National Apprenticeship Week 2023: Meet Candace

National Apprenticeship Week (NAW) is a great opportunity to learn about the benefits of apprenticeships and apprenticeship programs. This year, NAW is November 13-19 and the theme is “Registered Apprenticeships: Superhighways to Good Jobs.”

According to the U.S. Department of Labor and, apprenticeship programs are a proven, industry-driven training model that provides a critical talent pipeline of skilled workers. The pipeline is a direct route for addressing local, regional, and national workforce shortages while also providing an earn-while-you-learn program for participants. Apprenticeships lead to long-lasting, stable, and in-demand careers with good salaries and benefits.

Hiring apprentices is a key component of Powers & Sons’ talent development strategy. “Apprenticeships are essential for building strong local economies, advancing gender and racial equity, supporting underserved communities, and providing the training needed for successful careers,” explains President & COO Claude Powers. Two programs he recommends in the Northwest Indiana and Chicago region are:

Who is a typical apprentice? Meet Candace.

Q: What skills are you gaining?

A: Every day is different and depends on the journeyman teaching me. One thing I’ve noticed is that as I gain skills, I’m able to independently develop my own pace on the job. There is less anxiety as my knowledge increases. I’m also getting stronger in my ability to identify all components that I need to start or complete on a project. When I know I’m working with wood, I know I’ll need a saw, driver or drill, screws, and nails. That’s a really simple example, but it continues throughout the work day. My supervisors expect me to think ahead and be proactive.

Q: What concepts are you learning?

A: One fun thing is exploring the intended purpose of materials, then gaining the confidence and power to manipulate them into what I need. Once I know and understand the material, I know the extent to which I can push it and myself. I’m also learning to visualize shapes into structures.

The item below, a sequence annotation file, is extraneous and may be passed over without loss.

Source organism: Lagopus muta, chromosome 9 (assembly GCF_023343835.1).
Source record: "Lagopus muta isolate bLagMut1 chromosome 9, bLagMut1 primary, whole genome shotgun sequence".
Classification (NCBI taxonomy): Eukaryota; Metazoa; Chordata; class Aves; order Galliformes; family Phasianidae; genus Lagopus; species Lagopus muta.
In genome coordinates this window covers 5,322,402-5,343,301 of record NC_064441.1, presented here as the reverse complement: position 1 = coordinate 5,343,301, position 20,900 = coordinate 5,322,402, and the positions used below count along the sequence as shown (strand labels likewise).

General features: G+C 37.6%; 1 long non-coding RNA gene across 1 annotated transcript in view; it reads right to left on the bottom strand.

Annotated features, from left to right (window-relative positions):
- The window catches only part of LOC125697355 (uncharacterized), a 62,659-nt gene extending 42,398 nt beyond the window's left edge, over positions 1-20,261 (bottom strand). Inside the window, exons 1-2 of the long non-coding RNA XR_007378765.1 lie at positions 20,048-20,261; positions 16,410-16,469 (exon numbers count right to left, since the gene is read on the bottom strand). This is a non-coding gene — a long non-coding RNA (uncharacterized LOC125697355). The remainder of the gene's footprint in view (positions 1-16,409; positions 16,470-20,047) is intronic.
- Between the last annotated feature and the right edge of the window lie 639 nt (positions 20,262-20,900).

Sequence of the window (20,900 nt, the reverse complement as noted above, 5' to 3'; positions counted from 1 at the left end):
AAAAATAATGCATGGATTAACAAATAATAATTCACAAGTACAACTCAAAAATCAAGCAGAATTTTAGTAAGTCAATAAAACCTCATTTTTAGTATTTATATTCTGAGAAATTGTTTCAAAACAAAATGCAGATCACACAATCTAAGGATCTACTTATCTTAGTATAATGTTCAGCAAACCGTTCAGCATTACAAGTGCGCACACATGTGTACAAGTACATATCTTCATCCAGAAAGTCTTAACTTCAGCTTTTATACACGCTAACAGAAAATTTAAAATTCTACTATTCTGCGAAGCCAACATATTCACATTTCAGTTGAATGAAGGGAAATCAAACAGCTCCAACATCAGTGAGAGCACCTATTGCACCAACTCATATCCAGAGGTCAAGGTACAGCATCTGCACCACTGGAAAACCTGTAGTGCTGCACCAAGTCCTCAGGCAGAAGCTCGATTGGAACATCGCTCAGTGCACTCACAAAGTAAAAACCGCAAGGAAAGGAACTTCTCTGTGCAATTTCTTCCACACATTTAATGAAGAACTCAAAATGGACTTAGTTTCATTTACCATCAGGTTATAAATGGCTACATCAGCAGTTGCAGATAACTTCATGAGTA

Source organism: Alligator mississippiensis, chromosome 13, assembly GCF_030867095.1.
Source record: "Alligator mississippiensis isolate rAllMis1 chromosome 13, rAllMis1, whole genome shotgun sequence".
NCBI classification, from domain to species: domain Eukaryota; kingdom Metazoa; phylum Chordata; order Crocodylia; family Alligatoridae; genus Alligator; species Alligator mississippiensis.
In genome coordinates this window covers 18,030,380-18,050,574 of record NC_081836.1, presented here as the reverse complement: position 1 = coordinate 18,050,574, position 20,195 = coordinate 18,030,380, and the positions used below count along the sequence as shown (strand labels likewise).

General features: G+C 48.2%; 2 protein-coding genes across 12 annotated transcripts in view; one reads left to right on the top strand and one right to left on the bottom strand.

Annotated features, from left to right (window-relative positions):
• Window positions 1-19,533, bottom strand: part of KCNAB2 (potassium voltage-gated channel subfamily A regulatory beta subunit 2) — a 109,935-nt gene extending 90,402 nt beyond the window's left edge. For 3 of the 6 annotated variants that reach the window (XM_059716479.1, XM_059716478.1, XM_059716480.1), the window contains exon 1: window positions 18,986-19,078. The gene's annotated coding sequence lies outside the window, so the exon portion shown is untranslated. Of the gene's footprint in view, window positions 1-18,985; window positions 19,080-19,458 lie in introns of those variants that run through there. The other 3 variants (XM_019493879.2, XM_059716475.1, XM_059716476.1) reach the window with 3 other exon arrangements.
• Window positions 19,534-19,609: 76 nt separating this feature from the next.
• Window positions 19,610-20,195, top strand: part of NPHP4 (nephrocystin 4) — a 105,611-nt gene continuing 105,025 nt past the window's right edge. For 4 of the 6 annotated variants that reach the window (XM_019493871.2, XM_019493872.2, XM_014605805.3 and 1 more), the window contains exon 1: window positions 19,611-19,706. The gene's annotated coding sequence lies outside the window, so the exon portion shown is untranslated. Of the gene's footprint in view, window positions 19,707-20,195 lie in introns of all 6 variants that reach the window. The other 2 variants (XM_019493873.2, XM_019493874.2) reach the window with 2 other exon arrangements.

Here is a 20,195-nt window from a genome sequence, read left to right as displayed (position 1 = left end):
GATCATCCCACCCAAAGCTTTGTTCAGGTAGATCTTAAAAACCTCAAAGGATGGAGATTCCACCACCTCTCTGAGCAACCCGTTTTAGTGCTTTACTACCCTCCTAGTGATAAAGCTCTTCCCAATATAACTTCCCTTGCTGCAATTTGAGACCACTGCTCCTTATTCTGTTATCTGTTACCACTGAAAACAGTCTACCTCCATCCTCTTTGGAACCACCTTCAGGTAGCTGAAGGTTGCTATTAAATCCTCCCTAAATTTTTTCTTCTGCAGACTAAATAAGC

Q: Do you believe construction is a good career path, especially for women?

A: I don’t think any particular career path is good or bad, per se. To me, the true question is what are you willing to do to push yourself, perfect your craft, and build a reputation? Carpentry is a career path that requires confidence. It is a craft that requires attention to detail, strong organizational skills, and a sense of passion and pride in your work. In the beginning, I think some of the guys doubted whether I could hold my own. But I show up each day with a growing sense of confidence and knowing I can accomplish what’s required. I encourage anyone who is curious about the world of construction to do their research, then give it a try. There are lots of different trades, so see which ones interest you the most. I also encourage people to not let gender expectations or a traditional sense of gender roles determine their career path. In life, most things are about your work ethic, not chromosomes.

Q: What advice would you offer someone who wants to become an apprentice in one of the skilled general trades?

A: Do your research! I joined Chicago Women in Trades, which exposed me to every trade. There are lots of other organizations, as well as things like construction expos and career seminars. Skills can be learned, but it does help to have innate skills and some natural talent. If you want to be an apprentice, be ready to work. You’ll find all kinds of people on the job site. Sometimes, you’ll be rushed and under pressure to meet a deadline. You’ll make mistakes and may even be talked down to because you are new and still learning. Don’t let a learning curve deter you from the project at hand or your long-term goals.

Q: How did you initially become interested in a career in the skilled trades?

A: The housing market was a big influence for me. Discrimination is unfair. Inflated prices are real. Buying a home is filled with strenuous requirements and buyers can face prejudice. As I gain knowledge about the building trades and property development, I want to help bridge the gap to affordable homes. I believe green building and sustainable designs for active, healthy lifestyles can reduce poverty rates in families and communities. So, learning about construction is the first step. Joining the trades is about improving opportunities for me, my community, and those who come after us.

Q: What are your career goals in the next 10 to 15 years?

A: I will be a journeyman and may possibly pursue a role as a business agent (BA) journeyman. For me, a key interest and career goal centers on sustainability. I hope to ultimately be in a position to purchase land and build homes. Maybe even refurbish RVs into tiny homes. I want to take my craft around the world and have fun while doing it. I’ll continue to perfect my skills and gain knowledge that no person or company can take from me. I’ve heard that a lot in the trades and it’s true.